KANSAS CITY, Kansas - This summer will mark 60 years since Kansas City saw some of its worst flooding on record.
But it doesn't take a record-setting flood to be dangerous or even deadly.
It was July of 1951 when the entire Armourdale neighborhood was underwater.
The Kansas River overflowed the dikes and spilled flood waters into the neighborhood.
Art Eickhoff now owns a hardware store in Armourdale.
He was 11 when the floods hit.
"My dad had 3 grocery stores down here in Armourdale and we lived in Argentine up on the hill," Eickhoff said. "We could see the water from our front window. He lost all three stores.
The city's stockyards and industrial bottoms were underwater and phone lines were cut off.
Art got a typhoid fever shot as fears of the disease spread.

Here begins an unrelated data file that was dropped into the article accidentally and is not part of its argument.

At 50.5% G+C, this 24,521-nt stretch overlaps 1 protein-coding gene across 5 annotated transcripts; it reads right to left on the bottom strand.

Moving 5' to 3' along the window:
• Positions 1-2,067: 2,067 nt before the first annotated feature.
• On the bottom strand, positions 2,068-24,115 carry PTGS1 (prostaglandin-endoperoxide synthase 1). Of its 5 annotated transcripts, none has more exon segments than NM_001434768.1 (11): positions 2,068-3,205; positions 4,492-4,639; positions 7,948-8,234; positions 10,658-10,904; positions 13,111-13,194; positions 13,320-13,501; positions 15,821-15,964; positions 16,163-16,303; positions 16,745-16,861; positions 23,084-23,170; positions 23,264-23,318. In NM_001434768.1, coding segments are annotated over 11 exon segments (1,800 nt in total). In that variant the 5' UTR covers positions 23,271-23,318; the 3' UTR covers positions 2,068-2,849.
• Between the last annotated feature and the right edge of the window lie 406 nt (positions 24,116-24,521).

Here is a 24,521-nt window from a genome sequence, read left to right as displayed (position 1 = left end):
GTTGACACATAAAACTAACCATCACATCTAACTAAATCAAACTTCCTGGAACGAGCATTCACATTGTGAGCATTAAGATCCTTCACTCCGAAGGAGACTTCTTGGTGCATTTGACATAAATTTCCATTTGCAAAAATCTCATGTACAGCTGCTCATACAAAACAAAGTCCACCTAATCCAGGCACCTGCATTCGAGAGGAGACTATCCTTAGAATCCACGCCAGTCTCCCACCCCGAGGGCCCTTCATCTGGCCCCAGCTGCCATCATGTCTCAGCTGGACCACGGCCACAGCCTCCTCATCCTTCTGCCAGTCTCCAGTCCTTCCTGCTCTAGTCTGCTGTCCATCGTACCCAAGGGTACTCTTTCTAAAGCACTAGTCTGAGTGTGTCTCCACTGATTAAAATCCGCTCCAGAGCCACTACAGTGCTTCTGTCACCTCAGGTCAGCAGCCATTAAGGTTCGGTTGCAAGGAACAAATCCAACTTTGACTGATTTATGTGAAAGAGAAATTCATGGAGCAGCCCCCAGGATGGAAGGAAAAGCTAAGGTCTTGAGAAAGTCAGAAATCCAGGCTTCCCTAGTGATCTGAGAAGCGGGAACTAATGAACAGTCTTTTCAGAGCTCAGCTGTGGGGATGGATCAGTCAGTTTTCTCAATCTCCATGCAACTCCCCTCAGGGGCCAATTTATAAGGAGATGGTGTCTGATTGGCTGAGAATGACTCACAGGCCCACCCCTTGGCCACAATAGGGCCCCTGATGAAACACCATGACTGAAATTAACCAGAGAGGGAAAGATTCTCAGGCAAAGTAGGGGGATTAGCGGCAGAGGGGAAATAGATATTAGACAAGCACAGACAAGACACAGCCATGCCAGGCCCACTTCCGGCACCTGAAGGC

"That was the most painful shot I ever had and they did it at the Argentine High School,'' Eickhoff said. "There were big long lines, everyone crying. They did hurt.''
This was an extreme flood, only to be equaled in 1993 when the Missouri river crested at a record level of nearly 49-feet.
But it doesn't take an extreme flood to be dangerous.
It's dangerous during a flash flood to try and drive through high water.
Eighty percent of flash flood deaths occur in cars or trucks.
That's because just six inches of rapidly moving water can knock a person down.
And just two feet of water can float a large vehicle or even a boat.
One-third of flooded roads and bridges are so damaged by water than any vehicle trying to cross stands only 50 percent chance of making to the other side.
Ninety-five percent of those killed in a flash flood try to outrun the waters along their path rather than heading for higher ground.
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